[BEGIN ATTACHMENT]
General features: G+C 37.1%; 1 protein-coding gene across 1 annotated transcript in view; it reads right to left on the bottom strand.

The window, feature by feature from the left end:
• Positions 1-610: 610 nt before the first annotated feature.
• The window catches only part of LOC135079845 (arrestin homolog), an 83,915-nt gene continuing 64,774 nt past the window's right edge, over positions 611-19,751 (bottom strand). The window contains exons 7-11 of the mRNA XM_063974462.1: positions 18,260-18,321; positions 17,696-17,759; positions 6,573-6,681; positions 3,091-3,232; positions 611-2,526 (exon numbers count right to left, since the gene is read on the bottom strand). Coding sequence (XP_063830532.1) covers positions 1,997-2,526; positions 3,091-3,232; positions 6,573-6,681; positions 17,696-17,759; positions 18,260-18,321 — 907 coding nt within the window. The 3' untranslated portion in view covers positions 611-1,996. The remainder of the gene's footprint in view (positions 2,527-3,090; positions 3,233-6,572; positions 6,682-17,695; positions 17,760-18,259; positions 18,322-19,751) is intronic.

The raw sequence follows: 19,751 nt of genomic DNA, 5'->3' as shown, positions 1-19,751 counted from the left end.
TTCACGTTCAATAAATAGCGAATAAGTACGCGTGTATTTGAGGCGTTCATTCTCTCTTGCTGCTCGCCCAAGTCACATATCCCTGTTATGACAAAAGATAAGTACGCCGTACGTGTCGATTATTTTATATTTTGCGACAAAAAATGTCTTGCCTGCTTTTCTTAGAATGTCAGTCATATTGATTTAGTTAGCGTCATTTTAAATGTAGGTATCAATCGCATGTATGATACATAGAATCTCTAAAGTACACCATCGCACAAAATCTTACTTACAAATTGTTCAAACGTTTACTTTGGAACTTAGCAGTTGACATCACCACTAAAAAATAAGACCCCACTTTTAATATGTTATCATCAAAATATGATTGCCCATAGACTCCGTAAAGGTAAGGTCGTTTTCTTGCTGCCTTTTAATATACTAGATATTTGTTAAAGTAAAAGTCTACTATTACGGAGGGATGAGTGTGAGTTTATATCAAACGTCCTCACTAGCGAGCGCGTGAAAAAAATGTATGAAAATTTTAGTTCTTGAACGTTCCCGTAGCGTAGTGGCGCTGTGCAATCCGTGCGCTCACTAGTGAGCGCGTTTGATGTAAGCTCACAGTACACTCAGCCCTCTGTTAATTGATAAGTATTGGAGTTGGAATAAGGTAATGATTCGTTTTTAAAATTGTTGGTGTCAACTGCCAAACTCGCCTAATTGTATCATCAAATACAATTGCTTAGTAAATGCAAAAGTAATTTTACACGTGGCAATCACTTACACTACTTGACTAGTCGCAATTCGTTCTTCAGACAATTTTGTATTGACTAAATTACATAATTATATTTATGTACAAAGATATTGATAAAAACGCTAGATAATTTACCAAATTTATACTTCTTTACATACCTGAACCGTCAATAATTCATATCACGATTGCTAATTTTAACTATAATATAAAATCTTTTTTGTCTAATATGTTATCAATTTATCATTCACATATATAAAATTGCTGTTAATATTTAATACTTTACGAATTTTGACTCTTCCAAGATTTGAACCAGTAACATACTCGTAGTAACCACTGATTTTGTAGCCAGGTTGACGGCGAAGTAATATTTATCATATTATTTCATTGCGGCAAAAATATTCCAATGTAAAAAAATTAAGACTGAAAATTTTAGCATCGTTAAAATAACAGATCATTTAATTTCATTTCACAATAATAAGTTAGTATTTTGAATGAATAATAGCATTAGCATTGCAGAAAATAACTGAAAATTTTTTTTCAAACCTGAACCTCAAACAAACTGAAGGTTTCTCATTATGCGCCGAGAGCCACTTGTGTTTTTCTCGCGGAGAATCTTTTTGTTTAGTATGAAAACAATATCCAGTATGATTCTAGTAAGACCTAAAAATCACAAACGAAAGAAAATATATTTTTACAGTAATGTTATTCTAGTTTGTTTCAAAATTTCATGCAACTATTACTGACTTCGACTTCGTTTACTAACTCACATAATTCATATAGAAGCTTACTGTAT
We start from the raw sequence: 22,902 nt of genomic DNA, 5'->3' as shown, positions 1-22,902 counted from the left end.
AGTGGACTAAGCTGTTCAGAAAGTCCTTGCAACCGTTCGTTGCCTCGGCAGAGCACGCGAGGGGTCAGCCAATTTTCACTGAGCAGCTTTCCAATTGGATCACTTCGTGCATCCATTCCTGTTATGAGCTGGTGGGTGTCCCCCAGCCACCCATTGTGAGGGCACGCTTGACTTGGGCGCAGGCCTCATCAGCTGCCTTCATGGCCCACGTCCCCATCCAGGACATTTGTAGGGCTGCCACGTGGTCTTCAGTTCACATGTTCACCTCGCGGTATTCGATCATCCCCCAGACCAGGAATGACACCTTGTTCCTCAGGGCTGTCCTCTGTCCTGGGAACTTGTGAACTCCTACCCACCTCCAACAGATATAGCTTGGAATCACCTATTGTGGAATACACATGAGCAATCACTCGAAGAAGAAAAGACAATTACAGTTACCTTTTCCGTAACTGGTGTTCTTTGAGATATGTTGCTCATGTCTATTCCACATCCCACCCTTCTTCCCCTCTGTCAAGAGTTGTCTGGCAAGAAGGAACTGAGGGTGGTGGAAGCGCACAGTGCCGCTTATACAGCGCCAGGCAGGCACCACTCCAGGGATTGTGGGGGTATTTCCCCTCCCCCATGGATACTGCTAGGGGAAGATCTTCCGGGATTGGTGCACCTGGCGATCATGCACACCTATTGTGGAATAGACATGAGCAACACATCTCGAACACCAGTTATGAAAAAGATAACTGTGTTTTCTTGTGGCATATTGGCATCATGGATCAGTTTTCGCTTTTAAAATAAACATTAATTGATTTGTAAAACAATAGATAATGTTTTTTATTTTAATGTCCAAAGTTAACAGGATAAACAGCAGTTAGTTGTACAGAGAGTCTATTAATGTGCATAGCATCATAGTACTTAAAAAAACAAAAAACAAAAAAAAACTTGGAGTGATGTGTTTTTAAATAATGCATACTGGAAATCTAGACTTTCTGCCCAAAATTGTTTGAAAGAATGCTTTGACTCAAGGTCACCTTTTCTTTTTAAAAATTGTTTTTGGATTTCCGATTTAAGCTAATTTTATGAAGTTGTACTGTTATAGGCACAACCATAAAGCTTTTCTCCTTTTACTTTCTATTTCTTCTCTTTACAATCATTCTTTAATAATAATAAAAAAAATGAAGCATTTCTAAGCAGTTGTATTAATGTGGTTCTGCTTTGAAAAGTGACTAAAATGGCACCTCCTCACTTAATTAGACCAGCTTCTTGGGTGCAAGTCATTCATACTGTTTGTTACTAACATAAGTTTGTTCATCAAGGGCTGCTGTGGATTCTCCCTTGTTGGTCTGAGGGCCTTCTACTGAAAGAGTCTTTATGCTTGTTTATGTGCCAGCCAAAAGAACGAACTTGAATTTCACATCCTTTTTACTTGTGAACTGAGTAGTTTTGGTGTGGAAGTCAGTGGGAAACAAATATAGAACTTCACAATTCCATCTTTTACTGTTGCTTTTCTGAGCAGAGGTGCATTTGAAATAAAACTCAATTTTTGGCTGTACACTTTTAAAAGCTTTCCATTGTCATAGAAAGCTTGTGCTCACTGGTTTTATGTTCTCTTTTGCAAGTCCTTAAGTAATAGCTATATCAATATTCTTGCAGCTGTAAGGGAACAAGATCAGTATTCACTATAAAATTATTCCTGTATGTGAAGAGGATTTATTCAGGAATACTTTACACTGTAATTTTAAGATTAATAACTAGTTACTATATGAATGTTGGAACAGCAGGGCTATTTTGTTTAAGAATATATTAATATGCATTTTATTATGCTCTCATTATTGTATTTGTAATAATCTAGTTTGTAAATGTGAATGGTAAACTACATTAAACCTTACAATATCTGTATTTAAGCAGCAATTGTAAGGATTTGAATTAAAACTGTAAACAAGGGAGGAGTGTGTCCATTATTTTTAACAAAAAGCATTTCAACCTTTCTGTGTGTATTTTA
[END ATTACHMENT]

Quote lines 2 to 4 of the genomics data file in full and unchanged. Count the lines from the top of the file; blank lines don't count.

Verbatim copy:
The window, feature by feature from the left end:
• Positions 1-610: 610 nt before the first annotated feature.
• The window catches only part of LOC135079845 (arrestin homolog), an 83,915-nt gene continuing 64,774 nt past the window's right edge, over positions 611-19,751 (bottom strand). The window contains exons 7-11 of the mRNA XM_063974462.1: positions 18,260-18,321; positions 17,696-17,759; positions 6,573-6,681; positions 3,091-3,232; positions 611-2,526 (exon numbers count right to left, since the gene is read on the bottom strand). Coding sequence (XP_063830532.1) covers positions 1,997-2,526; positions 3,091-3,232; positions 6,573-6,681; positions 17,696-17,759; positions 18,260-18,321 — 907 coding nt within the window. The 3' untranslated portion in view covers positions 611-1,996. The remainder of the gene's footprint in view (positions 2,527-3,090; positions 3,233-6,572; positions 6,682-17,695; positions 17,760-18,259; positions 18,322-19,751) is intronic.